PERLITE
CONCRETE
SCHUNDLER

CUSTOM
MIX DESIGNS
CONSTRUCTION GUIDE
The Schundler Company
150 Whitman Avenue
Edison, New Jersey 08817
732-287-2244 www.schundler.com



LIGHTWEIGHT CONCRETE MIX DESIGNS


This product guide contains various mix designs for lightweight concrete, utilizing perlite as the primary aggregate. This guide gives basic mix designs, which may be used as stated, or as a starting point for your own custom mixes.

Perlite lightweight concrete is used in many different applications, as diverse as lightweight tile mortars, garden sculptures, decorative bricks, to gas-fireplace logs.

Perlite concrete, while not usually suited for structural or load bearing uses, offers many advantages beyond its lightweight. Perlite concrete also has sound deadening properties, and is thermal insulating as well, depending on mix design. Generally speaking, the lighter the weight, the greater the isolative properties.

Please use these mix designs as a guide recognizing that each and every application may have particular requirements.


In these and many other mix designs on our web page, the mix designs are volumetric (not based on weight but on volume). Also, the normal assumption is that one cubic foot of portland cement is 94 lbs., and that a regular bag of perlite aggregate (both concrete and plaster aggregate grades usually can be used) is the eqivalent of 3.5 to 4 cubic feet.

Normally transit companies and job site mixing conditions tend to overmix the perlite concrete, and so we recommend using more perlite than less (e.g. presume a bag only contains 3.5 cubic feet after being shipped, handled, and mixed.)

We don't have any current testing on these mix designs, and they are given just as illustrations of what others have done.

MIX DESIGNS AND TYPICAL PROPERTIES OF A VARIETY OF MIXES
( note: proportions are by volume (cubic feet), not weight)
CEMENT
(CF)
PERLITE
(CF)
EXPANDED
SHALE
(CF)
WASHED
CONCRETE
SAND
(CF)
WATER
(GAL.)
ADMIX
FLUID OZ.
DRY
DENSITY
WET
DENSITY
COMPRESSIVE
STRENGTH 3
YIELD
CU. FT.
1 1.1 0 2.1 7.8 ?A 88 105 2300-2500 3.5
1 2 0 2.2 5.5 ?A 60 74 1800 4.1
1 3 0 2.2 11.2 ?A 65 82 800-900 5.1
1 1.6 0 2.5 9.2 ?A 82 98 1100-1300 4.1
1 3 22 0 10 3B 65 90 2500-2800 3.2
1 3 22 0 10 ?A & 3B 62 78 2000-2100 3.5
1 3 21 0 9 ?A & 3B 54 72 1400-1700 3.8
Perlite Concrete Mixes Using Only Perlite
1 2 0 0 5-6 ?B 61 77 1500-1900 1.7
1 3 0 0 9 ?A 47 62 800-1100 3
1 4 0 0 10 ?A 36 50 350-500 4
1 5 0 0 11 ?A 30 46 230-300 5
1 6 0 0 13 ?A 27 42 125-200 6
1 8 0 0 16 ?A 22 37 90-125 8
    • 1 expanded shale 5/16"
    • 2expanded shale 1/2"
    • 3compressive strengths can vary and these are offered for guidance perposes only
    • aair entrainment with "?" because of vast differences in air entrainment concentrations and strength. Check with your local portland cement supplier for more information about how much air entrainment should be used for each 100 lbs of portland cement.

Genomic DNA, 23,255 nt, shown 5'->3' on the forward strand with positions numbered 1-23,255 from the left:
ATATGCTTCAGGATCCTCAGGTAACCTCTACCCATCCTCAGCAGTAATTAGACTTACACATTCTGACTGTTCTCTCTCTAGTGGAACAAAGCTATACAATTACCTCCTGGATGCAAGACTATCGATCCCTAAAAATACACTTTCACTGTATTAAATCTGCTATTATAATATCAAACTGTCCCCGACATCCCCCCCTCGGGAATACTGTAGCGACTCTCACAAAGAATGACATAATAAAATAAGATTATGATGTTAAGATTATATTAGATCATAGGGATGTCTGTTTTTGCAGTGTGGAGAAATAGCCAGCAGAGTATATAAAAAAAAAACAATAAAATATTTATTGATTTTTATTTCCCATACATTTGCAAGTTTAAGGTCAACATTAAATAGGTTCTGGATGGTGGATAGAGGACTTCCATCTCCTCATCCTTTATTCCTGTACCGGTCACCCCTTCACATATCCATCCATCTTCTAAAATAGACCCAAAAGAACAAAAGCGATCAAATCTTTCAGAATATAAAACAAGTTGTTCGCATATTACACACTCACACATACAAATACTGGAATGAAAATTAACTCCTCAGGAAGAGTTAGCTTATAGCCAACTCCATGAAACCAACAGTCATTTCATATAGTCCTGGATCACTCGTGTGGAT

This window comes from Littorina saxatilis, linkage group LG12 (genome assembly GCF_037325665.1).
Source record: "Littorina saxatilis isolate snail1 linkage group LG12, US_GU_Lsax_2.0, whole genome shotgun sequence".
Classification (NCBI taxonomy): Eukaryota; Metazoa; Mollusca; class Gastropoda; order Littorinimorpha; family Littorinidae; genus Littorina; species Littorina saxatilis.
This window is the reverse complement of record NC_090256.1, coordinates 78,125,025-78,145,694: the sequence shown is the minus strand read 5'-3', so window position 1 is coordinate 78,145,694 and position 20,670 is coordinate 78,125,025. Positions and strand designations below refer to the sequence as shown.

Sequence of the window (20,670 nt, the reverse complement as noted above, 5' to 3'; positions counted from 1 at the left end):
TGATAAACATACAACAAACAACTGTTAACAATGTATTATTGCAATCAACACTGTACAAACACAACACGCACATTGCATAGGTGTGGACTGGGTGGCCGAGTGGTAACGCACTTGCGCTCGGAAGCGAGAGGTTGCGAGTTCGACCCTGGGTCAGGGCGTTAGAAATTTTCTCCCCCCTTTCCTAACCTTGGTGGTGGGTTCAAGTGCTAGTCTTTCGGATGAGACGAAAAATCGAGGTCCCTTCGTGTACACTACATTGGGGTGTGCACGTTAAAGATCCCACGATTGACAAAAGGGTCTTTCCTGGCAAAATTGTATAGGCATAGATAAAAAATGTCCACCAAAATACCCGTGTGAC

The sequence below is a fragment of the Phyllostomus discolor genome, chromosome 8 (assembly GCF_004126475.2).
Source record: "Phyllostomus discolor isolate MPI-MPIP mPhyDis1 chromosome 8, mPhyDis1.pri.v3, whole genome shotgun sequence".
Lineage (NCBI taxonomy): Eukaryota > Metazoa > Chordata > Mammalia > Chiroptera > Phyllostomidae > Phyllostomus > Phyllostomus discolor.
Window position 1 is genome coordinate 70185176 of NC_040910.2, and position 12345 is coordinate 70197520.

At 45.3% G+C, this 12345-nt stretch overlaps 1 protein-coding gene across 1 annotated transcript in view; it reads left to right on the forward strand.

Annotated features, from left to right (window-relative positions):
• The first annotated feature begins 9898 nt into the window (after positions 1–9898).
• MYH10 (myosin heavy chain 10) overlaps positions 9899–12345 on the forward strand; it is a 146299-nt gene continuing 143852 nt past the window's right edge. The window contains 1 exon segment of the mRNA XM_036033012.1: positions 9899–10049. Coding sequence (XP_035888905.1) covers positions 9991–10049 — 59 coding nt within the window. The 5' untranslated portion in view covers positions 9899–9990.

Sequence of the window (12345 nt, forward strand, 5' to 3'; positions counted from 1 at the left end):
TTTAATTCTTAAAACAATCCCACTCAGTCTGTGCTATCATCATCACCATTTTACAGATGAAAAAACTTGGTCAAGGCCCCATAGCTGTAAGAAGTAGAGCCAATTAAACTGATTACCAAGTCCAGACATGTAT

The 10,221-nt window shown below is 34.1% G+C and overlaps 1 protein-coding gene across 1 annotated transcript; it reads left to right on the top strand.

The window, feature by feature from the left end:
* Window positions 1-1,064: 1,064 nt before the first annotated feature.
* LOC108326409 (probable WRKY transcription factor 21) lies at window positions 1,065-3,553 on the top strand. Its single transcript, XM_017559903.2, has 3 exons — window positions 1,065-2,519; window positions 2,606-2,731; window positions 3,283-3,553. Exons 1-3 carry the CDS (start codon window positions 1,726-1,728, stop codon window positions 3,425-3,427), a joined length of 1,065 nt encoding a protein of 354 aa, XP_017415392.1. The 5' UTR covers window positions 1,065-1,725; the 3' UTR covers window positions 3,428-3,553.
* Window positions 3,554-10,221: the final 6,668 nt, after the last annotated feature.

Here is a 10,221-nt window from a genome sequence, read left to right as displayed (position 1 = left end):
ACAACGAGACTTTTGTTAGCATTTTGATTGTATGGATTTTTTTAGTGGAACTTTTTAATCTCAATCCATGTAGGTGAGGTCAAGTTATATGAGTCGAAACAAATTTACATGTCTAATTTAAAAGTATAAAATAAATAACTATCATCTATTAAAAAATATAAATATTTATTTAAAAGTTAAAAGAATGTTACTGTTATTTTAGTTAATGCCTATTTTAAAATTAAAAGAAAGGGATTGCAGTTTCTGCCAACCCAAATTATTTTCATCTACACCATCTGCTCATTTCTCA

• bPlasticizers and/or Pozzolith 300


    MIX INSTRUCTIONS:

    • Proper mixing will assure the maximum yield and uniformity. Low shear, low RPM mixers (similar to plaster mixers) are recommended for best results.
      1. Add all materials except perlite to mixer; then mix until this slurry is fairly uniform. Two minutes will usually suffice.
      2. Add all perlite: then mix again only long enough for a uniform mix, probably another two to three minutes. Excess water and under mixing may reduce yield and workability. Over-mixing may degrade the perlite and increase concrete density, reducing yield. Optimum mixing cycle can usually be determined with one or two trial batches.


    GENERAL CONSIDERATIONS:

    • Addition of mason sand to a perlite/cement mix increases the compressive strength and also the weight by approximately 100 lbs per cubic foot of sand.
    • Addition of expanded shale also increases the compressive strength and weight, but at about 1/3 the weight of sand, at higher cost.
    • Addition of fibers increases the tensile strength of perlite concrete.
    • Addition of air entraining agents reduce the weight and compressive strength of the mix, but improves freeze/thaw performance.
    • A range of aggregate size is desirable for increasing compressive strength, but the coarser the range the greater the compressive strength.
    • For detailed products such as garden sculptures finer aggregate particles are recommended.


    SUGGESTIONS:

    • Consult your perlite manufacturer for recommended types and proportioning of air entraining agent. Usually, try to obtain 10-15 percent air in the wet mix.
    • For information on transit mix/ready mix applications and procedures, see our page Transit Mix Perlite Concrete--Guidelines and Procedures.


    Ask your perlite supplier for more information about these mix designs, or contact: The Perlite Institute




    For more information, please call or contact:

    The Schundler Company

    150 Whitman Avenue
    Edison, New Jersey 08817
    732-287-2244 or www.schundler.com
    email: info@schundler.com

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